I started seeking employment hoping to go from part time to full time when I came across a job opening from a local college. The title was listed as a Content Assembler and I was stumped.  I tried googling the title and looking up information on what that meant or how it worked but came up with nothing. The posting was cryptic and had foreign words to me like course authoring, Lecotra and SCORM. Something on the page was screaming at me. Something felt right. I decided that this is where I needed to go next and submitted my resume hoping that I wasn’t packing boxing or stapling papers all day long.

After clarifying the tasks in the interviews, I was ecstatic.  This is what I was looking for! The position ended up being an eLearning developer contract position for a Fortune 50 company. I learned course development software, techniques and theories, graphic design and honed my professional skills. I dove in deep learning anything and everything I could: self-teaching myself to teach others.  I soon branched into the concept of translating material volunteering for a new service to be provided. I learned process life cycle and the importance of documentation while building relationships with other employees. Finally, through hard work and dedication I rose to a half time Instructional Designer position that opened up the opportunity for me to work with SMEs, review courses and implement Instructional Design best practices and theories into every day development and process.

I knew that I wanted to continue my skills and unfortunately, the position did not offer any more advancement or professional development opportunities. So I began looking locally.  After a conversation with my sister about her considering moving to Denver, I turned to my husband and asked why we couldn’t move out of state.  The pros outweighed the cons and we decided to open up the search to include the whole United States. I started researching companies and softwares and reading reviews and doing geographical research and checking into school districts and creating spreadsheets, and overall becoming way to over whelmed with finding a company and location we liked. 

Finally, I started submitted resumes over the course of months until one day I received an email.  I’ll never forget what it said….”You do realize this job is in South Dakota, right?”. “Yes”, I replied eagerly.  “I’m looking to relocate and came across your company.” We set up an over the phone interview and then an in person before I finally got the call.  “We’d like to offer you an Instructional Designer position. Let me know if you’re interested.” My hard work had paid off.  Within a month, we moved 900 miles. The company I’m at encourages my growth, offers a new business sector and a developing Learning team.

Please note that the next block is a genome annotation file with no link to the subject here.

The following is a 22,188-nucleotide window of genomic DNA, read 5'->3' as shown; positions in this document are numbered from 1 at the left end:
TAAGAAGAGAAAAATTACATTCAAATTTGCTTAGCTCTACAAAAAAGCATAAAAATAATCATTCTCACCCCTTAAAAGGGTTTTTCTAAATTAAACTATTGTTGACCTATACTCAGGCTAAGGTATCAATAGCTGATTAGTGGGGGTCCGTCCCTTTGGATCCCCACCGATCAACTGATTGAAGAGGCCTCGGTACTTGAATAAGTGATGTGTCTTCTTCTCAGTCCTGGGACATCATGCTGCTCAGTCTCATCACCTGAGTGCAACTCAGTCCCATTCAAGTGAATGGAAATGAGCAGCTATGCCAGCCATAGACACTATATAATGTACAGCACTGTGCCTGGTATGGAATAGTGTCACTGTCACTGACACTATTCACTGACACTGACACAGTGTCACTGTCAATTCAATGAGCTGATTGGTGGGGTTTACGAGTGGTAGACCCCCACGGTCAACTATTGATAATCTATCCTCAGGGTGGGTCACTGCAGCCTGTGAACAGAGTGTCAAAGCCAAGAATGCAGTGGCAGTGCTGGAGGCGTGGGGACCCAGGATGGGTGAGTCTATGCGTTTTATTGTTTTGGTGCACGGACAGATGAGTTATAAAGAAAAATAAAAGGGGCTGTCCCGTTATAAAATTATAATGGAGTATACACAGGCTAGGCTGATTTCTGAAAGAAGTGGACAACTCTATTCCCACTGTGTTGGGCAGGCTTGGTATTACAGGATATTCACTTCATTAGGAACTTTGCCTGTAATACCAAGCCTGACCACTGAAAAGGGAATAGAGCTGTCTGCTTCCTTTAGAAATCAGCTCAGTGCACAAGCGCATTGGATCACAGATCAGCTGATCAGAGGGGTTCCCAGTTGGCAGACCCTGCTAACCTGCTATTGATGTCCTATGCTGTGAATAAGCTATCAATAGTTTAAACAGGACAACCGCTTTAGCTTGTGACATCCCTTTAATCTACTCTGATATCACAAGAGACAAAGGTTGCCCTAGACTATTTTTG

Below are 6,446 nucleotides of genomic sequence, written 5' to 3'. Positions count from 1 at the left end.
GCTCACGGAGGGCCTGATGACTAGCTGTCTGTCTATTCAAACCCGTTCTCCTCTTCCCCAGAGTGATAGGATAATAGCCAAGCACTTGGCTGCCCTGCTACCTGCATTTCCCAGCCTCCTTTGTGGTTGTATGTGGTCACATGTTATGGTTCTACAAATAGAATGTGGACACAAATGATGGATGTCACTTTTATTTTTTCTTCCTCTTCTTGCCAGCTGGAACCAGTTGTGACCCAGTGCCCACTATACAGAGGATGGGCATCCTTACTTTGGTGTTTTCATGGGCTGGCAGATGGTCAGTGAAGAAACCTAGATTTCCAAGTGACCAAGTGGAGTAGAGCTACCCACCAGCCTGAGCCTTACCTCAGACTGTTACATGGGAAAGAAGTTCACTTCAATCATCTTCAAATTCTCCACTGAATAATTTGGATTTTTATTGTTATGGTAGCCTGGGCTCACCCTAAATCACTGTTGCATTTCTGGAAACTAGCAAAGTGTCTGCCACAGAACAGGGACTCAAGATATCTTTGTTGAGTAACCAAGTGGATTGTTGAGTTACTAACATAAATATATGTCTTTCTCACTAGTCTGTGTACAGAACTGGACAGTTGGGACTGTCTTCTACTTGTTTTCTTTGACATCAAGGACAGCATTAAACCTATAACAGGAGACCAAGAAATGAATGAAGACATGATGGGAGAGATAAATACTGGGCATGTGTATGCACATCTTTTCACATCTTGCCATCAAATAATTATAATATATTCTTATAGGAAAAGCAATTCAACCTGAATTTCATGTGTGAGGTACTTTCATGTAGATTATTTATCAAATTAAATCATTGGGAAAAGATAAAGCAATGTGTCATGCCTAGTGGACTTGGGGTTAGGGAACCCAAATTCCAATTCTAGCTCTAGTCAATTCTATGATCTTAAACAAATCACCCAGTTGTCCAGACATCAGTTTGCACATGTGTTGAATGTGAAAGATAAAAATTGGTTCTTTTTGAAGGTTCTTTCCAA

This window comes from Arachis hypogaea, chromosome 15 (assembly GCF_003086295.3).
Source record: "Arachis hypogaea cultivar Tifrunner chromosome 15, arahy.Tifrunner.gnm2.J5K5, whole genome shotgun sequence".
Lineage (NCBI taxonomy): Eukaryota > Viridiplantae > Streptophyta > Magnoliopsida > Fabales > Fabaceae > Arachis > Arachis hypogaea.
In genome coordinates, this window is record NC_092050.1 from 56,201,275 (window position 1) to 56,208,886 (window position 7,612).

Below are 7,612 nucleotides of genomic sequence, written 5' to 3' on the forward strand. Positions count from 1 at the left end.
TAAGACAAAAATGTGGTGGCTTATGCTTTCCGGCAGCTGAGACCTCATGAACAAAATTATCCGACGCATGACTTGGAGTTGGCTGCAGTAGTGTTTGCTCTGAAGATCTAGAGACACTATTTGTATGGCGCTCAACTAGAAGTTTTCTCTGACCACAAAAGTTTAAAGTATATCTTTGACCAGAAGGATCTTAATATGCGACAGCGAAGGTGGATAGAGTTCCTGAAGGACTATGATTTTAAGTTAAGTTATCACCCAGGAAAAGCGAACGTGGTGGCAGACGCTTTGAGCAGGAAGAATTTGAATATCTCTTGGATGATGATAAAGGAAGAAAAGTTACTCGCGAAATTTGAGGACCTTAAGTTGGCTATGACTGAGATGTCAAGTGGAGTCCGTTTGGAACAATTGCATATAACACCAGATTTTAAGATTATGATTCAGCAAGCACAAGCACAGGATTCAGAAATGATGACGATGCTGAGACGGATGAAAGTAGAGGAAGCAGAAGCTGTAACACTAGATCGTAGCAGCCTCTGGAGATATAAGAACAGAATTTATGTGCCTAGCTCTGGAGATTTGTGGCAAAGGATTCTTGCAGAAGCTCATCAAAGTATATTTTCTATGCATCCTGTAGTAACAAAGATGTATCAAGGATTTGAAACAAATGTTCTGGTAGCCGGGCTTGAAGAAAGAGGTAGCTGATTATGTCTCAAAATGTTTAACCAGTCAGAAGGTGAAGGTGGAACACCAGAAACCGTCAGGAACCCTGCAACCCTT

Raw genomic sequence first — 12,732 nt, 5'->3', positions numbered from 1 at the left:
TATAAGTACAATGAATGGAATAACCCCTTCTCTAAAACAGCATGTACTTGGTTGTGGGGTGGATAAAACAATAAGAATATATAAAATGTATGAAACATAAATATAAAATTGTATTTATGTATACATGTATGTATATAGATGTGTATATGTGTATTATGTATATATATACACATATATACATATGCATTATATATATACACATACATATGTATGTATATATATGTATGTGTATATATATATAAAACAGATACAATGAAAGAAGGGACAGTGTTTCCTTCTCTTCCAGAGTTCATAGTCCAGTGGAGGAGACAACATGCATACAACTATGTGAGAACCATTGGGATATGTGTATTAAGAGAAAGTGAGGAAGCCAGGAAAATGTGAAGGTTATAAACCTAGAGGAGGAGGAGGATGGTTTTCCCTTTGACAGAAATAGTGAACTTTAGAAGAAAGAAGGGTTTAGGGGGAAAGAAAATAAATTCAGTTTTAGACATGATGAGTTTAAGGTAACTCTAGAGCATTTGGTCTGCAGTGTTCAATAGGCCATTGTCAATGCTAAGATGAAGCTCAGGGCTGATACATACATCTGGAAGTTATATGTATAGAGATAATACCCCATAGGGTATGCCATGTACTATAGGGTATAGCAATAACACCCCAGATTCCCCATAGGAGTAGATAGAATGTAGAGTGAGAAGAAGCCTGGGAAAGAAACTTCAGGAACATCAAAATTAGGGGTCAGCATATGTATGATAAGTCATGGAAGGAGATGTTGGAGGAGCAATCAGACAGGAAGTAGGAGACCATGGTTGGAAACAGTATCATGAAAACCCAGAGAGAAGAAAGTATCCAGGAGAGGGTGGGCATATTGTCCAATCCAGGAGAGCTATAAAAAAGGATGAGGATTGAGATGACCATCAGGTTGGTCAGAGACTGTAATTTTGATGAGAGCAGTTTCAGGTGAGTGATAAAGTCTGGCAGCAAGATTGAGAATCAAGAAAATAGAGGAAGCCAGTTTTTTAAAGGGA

By accidentally stumbling into ID I have opened up opportunities, the globe and most importantly my confidence. I feel committed and ready; as if I finally have a professional purpose. Now I just need to talk myself into getting a Bachelor’s degree…..

How did you get here?  Do you have an Associates, Bachelors or Masters Degree?  Are you an accidental ID?

Wednesday, July 16, 2014

Life Lesson: Sharing

Me on my wedding day three years ago

I didn’t forget about you! Monday was my wedding anniversary and I thought about taking the week off from posting but then I realized I’m on vacation this weekend. So fear not, here is a list of things that you might find interesting that I’ve shared on social media this week (what you're not following me? Don't forget to follow, like, share, comment and tweet me by clicking on the headings):

Anyone else hating on Facebook this week?

Monday, July 7, 2014

Graphic < 100

Taking hints from the eLearningUncovered eLearning Tips in 140 character or less Twitter campaign and HubSpot’s (In Under 100 Words) blog series here is my definition of a graphic (in relation to eLearning) under 100 words.

A graphic is a visual representation of a concept or process that when placed in a course provides value.  A graphic can be created using design software, document creation software or a camera.  Images can be purchased or found on stock photography, commons or free graphic websites. They can take the form of an image, animation or digital art. The addition of the image should help to represent/organize/rationalize/interpret/decorate/support a message/process/feeling. To provide value to a course the graphic should follow the principals of design (balance, proximity, alignment, repetition, contrast and space) and maintain a consistency through the course.



What does the graphic in this post represent/organize/rationalize/interpret/decorate/support? What is the message/process/feeling? Hint: It has nothing to do with this article.  Did you find it distracting?